Recipes for Creating Community Around a Pot of Soup
Soup nights are a stress-free way to bring friends together. The host provides two or three pots of soup, while the guests bring their own dishes and silverware, and perhaps a salad or some bread. Neighbors get to know each other by name and people of all ages can connect and socialize. This practical guide encourages you to start your own soup group, with scores of recipes for soups and sides that your friends will be lining up to taste.
Praise For Soup Night: Recipes for Creating Community Around a Pot of Soup…
This is a fun book of soup recipes — a great resource for fellow soup-lovers out there — and it comes with a side dish of warm fuzzy feelings.
— Chinook Observer
A charming prompt to open your home to company in a lo-fi way, without the pressure of multiple courses, elaborate table settings and epic clean-up.
— Clean Eating Magazine
For those of us who love cookbooks with heart and substance, Soup Night will occupy a well-deserved spot on your shelf. And don’t be surprised if it inspires you to start your own Soup Night, large or small. And even if you’re like me — I have no neighbors within shouting distance, literally — you’ll reach for this book’s soup recipes time and again, especially as the snow begins to fly.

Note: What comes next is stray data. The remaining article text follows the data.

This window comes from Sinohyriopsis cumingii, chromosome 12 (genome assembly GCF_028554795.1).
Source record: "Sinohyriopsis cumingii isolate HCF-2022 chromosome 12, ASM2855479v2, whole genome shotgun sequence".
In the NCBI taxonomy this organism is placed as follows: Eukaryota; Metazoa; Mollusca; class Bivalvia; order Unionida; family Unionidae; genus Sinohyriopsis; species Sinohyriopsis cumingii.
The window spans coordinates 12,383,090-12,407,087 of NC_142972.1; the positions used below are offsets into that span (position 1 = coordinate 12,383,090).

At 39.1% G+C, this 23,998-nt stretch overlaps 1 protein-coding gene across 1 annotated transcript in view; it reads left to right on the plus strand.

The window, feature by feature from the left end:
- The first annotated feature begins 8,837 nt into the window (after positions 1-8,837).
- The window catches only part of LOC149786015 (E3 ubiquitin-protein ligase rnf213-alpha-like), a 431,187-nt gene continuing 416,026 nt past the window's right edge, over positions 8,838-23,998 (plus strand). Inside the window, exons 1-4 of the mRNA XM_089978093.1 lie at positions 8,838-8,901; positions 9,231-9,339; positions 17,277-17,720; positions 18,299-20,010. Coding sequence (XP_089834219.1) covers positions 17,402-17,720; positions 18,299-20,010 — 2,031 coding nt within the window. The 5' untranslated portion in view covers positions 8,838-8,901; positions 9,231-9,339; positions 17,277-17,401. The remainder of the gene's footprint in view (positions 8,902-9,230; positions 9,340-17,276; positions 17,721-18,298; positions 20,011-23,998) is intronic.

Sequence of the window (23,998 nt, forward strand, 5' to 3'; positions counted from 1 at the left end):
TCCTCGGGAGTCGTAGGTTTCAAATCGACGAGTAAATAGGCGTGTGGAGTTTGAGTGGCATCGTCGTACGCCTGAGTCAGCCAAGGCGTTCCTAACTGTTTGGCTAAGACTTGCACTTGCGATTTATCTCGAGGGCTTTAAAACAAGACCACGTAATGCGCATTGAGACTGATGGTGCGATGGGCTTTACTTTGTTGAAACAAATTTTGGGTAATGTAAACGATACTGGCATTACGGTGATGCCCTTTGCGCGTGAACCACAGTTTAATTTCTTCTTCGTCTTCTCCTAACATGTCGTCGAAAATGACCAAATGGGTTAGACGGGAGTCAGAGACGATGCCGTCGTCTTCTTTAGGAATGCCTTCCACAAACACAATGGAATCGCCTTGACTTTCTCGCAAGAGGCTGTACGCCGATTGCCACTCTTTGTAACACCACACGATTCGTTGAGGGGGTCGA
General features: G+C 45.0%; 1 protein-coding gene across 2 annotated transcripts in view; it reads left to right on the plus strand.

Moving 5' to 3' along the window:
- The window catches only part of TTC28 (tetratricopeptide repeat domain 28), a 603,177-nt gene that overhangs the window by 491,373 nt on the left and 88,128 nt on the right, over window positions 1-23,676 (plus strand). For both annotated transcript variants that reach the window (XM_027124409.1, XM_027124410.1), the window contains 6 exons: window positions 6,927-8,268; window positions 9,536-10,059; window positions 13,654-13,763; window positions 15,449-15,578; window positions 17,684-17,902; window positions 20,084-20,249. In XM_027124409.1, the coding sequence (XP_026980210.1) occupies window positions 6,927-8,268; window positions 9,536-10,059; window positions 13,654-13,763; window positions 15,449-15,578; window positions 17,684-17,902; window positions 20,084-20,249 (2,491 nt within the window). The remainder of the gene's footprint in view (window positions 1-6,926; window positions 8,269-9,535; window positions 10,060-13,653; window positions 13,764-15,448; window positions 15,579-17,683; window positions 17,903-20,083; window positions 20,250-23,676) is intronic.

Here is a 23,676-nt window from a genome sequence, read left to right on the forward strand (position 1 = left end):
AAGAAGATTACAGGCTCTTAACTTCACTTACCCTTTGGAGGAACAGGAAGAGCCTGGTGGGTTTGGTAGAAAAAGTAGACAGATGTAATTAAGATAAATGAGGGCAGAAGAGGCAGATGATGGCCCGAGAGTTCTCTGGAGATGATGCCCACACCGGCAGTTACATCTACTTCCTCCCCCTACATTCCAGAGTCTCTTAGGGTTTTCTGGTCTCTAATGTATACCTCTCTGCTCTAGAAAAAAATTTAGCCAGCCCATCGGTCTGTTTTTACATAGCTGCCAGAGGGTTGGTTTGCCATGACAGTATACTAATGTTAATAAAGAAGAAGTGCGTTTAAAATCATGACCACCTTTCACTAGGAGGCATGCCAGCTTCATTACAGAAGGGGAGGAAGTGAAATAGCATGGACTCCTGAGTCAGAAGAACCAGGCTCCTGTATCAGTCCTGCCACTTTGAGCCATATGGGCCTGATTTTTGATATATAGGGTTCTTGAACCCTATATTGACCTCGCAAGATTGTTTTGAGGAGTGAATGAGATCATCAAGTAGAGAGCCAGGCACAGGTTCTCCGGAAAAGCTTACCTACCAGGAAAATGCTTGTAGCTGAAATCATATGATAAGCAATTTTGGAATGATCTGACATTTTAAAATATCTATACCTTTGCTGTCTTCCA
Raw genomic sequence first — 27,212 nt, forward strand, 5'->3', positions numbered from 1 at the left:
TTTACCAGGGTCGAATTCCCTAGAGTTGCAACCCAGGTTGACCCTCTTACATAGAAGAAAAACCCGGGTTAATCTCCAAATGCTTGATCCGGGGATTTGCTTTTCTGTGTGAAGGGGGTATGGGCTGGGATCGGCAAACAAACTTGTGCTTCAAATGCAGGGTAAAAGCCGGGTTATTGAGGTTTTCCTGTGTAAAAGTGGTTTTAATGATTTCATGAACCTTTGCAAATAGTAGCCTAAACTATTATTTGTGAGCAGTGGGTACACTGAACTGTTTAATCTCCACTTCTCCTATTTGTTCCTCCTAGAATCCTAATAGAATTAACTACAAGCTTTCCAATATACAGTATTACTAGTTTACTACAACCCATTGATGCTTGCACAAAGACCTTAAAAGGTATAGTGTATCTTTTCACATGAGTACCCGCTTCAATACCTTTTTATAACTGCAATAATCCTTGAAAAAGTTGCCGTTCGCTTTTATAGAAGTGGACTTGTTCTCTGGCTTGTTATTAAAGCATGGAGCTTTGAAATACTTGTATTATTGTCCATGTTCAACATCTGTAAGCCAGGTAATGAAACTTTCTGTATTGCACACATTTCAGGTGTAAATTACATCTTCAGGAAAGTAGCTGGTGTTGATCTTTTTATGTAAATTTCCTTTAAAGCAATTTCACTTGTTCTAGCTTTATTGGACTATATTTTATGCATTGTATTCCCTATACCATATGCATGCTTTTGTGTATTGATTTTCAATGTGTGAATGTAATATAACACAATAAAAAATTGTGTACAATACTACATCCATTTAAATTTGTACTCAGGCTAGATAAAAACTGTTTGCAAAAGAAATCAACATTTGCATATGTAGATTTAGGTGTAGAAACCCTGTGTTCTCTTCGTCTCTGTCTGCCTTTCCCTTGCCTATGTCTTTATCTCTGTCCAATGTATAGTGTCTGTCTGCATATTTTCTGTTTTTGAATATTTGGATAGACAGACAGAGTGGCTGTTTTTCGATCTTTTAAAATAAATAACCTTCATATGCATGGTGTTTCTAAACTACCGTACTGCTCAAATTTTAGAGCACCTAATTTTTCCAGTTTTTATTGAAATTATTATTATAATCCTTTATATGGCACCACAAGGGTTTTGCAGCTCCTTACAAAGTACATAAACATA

It's a simple, powerful idea captured in a stunningly beautiful book
More than a cookbook, Soup Night delivers a practical guide for hosting a casual affair where a simmering pot of soup (or two) is the star of the party.
Storey Publishing, LLC, 9781612120997, 304pp.
Publication Date: October 22, 2013
About the Author
Maggie Stuckey is a writer who grows vegetables and cooks up a storm in her Portland, Oregon, home. The author of Soup Night, The Bountiful Container and seven other books on gardening and horticulture, she is happiest when tending her vegetable garden and using the outcome to create new soups.